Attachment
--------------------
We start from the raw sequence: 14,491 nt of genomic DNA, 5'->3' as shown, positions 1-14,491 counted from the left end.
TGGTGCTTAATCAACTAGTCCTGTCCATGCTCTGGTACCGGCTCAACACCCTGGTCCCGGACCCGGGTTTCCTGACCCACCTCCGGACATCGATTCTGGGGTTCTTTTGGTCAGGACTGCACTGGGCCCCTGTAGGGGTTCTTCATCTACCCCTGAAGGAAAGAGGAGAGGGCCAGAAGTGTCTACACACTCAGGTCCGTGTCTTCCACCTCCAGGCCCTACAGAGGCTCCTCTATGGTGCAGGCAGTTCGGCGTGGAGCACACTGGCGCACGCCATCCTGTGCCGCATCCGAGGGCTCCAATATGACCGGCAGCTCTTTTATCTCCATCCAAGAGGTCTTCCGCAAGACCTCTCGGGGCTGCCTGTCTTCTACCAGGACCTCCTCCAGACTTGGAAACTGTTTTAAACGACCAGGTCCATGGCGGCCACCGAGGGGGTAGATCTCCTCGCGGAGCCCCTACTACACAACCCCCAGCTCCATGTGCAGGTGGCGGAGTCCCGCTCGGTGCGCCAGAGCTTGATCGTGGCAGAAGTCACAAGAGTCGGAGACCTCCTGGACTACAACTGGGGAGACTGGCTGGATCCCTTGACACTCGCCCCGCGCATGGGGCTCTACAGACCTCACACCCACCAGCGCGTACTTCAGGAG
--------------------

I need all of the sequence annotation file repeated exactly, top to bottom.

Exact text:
We start from the raw sequence: 14,491 nt of genomic DNA, 5'->3' as shown, positions 1-14,491 counted from the left end.
TGGTGCTTAATCAACTAGTCCTGTCCATGCTCTGGTACCGGCTCAACACCCTGGTCCCGGACCCGGGTTTCCTGACCCACCTCCGGACATCGATTCTGGGGTTCTTTTGGTCAGGACTGCACTGGGCCCCTGTAGGGGTTCTTCATCTACCCCTGAAGGAAAGAGGAGAGGGCCAGAAGTGTCTACACACTCAGGTCCGTGTCTTCCACCTCCAGGCCCTACAGAGGCTCCTCTATGGTGCAGGCAGTTCGGCGTGGAGCACACTGGCGCACGCCATCCTGTGCCGCATCCGAGGGCTCCAATATGACCGGCAGCTCTTTTATCTCCATCCAAGAGGTCTTCCGCAAGACCTCTCGGGGCTGCCTGTCTTCTACCAGGACCTCCTCCAGACTTGGAAACTGTTTTAAACGACCAGGTCCATGGCGGCCACCGAGGGGGTAGATCTCCTCGCGGAGCCCCTACTACACAACCCCCAGCTCCATGTGCAGGTGGCGGAGTCCCGCTCGGTGCGCCAGAGCTTGATCGTGGCAGAAGTCACAAGAGTCGGAGACCTCCTGGACTACAACTGGGGAGACTGGCTGGATCCCTTGACACTCGCCCCGCGCATGGGGCTCTACAGACCTCACACCCACCAGCGCGTACTTCAGGAG